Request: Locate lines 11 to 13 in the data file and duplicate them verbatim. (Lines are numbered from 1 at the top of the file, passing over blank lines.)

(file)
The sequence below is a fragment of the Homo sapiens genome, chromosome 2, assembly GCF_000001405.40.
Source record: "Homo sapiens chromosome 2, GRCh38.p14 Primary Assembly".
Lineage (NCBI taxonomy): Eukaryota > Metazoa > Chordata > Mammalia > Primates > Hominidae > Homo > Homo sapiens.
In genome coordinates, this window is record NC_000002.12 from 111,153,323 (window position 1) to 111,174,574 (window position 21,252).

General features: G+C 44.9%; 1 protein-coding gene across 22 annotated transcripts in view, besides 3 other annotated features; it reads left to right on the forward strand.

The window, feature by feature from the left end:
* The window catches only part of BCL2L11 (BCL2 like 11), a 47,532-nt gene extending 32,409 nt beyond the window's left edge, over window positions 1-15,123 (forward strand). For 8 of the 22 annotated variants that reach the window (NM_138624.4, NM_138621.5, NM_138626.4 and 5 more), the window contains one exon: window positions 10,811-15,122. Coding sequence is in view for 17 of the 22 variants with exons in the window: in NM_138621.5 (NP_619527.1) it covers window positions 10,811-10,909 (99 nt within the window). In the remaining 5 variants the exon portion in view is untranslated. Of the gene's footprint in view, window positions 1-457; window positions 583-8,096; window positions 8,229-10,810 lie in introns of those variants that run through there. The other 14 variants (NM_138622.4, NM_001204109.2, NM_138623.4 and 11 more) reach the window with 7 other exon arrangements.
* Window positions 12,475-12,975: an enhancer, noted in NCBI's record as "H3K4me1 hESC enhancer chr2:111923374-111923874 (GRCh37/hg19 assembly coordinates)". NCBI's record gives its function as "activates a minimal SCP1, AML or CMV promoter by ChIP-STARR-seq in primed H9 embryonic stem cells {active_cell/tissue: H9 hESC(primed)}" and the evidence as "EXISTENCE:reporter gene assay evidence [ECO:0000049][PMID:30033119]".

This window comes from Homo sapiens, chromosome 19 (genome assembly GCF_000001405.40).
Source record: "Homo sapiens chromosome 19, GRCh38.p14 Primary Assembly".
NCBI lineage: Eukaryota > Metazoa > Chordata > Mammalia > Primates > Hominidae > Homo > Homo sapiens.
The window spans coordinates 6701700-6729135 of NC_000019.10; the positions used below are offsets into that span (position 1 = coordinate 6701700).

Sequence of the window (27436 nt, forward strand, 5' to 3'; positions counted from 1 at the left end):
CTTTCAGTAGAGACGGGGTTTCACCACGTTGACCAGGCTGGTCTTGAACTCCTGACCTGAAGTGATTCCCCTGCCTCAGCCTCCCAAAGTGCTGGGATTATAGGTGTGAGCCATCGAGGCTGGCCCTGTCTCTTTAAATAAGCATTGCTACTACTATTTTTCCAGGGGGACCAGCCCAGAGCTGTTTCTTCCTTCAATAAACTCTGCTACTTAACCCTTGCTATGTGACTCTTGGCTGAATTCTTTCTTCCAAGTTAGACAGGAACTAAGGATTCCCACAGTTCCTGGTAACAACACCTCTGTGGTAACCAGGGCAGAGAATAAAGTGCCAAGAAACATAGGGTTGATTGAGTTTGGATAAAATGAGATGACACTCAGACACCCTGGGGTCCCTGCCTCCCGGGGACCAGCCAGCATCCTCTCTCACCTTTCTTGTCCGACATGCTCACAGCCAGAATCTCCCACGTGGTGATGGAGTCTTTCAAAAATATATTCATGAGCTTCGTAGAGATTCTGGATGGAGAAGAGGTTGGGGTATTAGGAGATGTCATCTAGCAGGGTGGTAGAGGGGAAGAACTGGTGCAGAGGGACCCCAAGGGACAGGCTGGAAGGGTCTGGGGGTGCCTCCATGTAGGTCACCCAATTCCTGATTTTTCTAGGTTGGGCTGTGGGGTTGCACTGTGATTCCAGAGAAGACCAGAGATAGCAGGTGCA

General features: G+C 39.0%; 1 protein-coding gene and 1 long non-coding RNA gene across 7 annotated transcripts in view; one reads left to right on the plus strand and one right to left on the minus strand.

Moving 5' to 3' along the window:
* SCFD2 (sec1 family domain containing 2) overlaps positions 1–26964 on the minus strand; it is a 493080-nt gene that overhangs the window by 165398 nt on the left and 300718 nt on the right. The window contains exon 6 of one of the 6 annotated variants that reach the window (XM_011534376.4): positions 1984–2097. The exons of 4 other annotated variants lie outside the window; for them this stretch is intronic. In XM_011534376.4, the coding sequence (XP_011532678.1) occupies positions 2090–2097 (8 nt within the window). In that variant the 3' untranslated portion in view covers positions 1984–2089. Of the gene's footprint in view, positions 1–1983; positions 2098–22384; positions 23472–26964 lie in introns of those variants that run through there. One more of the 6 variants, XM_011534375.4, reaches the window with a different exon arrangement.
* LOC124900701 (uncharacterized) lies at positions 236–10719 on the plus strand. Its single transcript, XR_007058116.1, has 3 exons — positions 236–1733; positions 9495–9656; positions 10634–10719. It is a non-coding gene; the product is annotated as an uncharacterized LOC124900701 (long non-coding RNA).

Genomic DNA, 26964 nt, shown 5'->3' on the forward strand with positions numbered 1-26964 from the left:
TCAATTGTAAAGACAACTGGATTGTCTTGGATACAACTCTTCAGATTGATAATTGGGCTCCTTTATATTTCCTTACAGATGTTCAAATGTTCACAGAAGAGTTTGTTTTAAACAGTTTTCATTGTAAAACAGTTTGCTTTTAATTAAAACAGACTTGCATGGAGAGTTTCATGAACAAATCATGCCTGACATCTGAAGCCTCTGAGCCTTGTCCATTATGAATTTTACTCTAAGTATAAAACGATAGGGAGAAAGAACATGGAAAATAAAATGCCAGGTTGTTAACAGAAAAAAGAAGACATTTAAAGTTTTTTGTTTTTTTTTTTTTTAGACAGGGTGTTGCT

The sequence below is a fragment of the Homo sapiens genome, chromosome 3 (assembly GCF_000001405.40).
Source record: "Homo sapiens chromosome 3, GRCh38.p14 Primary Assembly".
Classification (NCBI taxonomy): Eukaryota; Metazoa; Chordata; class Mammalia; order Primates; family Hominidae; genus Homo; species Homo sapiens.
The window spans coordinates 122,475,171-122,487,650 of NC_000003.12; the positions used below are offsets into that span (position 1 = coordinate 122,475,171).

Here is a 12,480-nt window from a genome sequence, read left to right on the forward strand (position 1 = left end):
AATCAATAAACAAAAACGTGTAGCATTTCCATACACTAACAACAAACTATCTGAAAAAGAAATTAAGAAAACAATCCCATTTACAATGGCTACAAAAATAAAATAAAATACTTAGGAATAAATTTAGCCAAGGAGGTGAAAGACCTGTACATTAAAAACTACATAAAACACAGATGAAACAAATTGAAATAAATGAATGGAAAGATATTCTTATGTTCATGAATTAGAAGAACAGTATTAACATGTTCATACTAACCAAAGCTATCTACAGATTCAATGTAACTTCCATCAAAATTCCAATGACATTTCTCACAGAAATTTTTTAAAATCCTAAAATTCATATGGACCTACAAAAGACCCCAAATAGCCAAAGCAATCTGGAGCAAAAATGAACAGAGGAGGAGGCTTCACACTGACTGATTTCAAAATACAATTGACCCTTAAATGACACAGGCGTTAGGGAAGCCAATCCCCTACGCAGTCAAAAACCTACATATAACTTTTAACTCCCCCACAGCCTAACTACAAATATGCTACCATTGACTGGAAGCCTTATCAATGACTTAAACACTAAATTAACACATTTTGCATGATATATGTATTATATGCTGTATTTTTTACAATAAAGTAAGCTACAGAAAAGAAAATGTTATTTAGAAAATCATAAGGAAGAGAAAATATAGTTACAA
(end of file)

NCBI lineage: Eukaryota > Metazoa > Chordata > Mammalia > Primates > Hominidae > Homo > Homo sapiens.
The window spans coordinates 6701700-6729135 of NC_000019.10; the positions used below are offsets into that span (position 1 = coordinate 6701700).

Sequence of the window (27436 nt, forward strand, 5' to 3'; positions counted from 1 at the left end):